Russia might let China get a few hundred miles without going nuclear. But thousands of miles, all the way to the Urals?

The second map I posted has them only grabbing Outer Manchuria which used to be part of the Qing Empire.

https://en.wikipedia.org/wiki/Outer_Manchuria

Why do people think a war would be good for the economy? Yes, we have the example of the United States in WWII. Where we kick-started our economy out of the depression by massive government spending on the war. Meanwhile, over in Europe economies were crumbling, because they were spending everything on the war, and most of what they bought was expended making the other guy’s stuff explode.

War could be helpful if it allowed the government to carry out actions that it was normally unable to do, such as impose confiscatory taxes, nationalize productive assets, and force a lot of people to work at gunpoint at stuff they wouldn’t normally do for any amount of money.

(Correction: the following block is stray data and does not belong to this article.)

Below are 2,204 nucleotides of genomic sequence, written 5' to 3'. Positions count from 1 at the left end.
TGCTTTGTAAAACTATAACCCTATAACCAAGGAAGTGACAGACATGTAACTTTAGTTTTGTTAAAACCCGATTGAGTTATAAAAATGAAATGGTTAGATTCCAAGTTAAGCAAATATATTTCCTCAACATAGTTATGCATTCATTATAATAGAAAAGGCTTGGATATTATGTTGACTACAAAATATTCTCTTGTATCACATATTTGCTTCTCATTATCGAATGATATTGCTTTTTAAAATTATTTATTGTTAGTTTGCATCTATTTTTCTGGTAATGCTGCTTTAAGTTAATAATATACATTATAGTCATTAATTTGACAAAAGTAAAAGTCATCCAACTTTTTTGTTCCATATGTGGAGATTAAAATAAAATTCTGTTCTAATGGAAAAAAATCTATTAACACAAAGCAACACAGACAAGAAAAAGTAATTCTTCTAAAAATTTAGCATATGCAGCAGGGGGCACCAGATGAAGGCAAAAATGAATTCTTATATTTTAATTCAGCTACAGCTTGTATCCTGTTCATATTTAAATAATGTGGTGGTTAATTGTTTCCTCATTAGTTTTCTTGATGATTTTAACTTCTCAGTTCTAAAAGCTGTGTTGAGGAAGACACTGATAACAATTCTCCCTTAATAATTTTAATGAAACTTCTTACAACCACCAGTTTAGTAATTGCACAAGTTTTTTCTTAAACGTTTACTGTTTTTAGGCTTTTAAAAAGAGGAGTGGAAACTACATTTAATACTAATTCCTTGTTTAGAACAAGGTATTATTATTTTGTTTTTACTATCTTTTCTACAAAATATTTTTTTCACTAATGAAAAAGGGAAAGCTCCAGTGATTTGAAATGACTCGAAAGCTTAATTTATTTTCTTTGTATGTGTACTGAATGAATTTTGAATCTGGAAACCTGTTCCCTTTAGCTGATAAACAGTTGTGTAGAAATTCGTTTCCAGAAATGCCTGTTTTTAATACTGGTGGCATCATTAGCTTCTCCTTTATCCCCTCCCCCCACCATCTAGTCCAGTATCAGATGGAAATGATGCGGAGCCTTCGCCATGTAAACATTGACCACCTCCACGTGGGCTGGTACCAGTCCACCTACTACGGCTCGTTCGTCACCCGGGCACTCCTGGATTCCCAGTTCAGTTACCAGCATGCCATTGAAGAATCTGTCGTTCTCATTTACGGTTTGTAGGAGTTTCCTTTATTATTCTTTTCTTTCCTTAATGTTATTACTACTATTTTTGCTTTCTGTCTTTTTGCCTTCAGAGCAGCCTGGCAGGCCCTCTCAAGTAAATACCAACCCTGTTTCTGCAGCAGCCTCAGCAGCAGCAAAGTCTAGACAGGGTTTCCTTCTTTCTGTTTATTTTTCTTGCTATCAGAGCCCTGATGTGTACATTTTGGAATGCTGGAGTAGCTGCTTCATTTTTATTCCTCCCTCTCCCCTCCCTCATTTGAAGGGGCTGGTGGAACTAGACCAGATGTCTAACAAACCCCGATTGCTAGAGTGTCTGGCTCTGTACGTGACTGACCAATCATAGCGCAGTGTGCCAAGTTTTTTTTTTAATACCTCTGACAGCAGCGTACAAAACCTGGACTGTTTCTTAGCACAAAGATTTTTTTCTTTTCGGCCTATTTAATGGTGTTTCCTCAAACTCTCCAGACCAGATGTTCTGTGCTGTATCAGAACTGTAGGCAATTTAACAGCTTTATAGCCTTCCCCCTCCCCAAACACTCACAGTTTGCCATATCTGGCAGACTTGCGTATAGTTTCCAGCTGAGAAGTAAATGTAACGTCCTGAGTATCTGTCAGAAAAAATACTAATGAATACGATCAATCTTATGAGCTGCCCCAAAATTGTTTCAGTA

However China does not seem to have that sort of problem. China has a fairly strong government, at least compared to other countries in their economic tier. And the government still rules by decree, and can order uncooperative people to be arrested, or shot in head, if they start getting funny ideas.

And note that the whole premise of “war is good for the economy” is that you put everyone to work in factories cranking out goods, and those goods are shipped off to the front where they get exploded and have to be replaced again. Yay, full employment for the workers! And half your work force gets shipped off to the front, where they get exploded and have to be replaced. Yay, more work for the survivors! Except even though the factory workers are nominally getting paid good wages working in those factories, they can’t actually spend that money on useful goods and services because everything is on a war footing. You can’t buy a car or a radio or food with that money, because everything is rationed, and only people critical to the war can get assigned a car.

But note that this scheme–put everyone to work in factories making shit that gets shipped overseas–is exactly what China is already doing, the only difference is they’re exporting manufactured goods around the world instead of exploding them. This is, you know, better for the economy that producing goods and services that are only useful for destroying useful goods and services.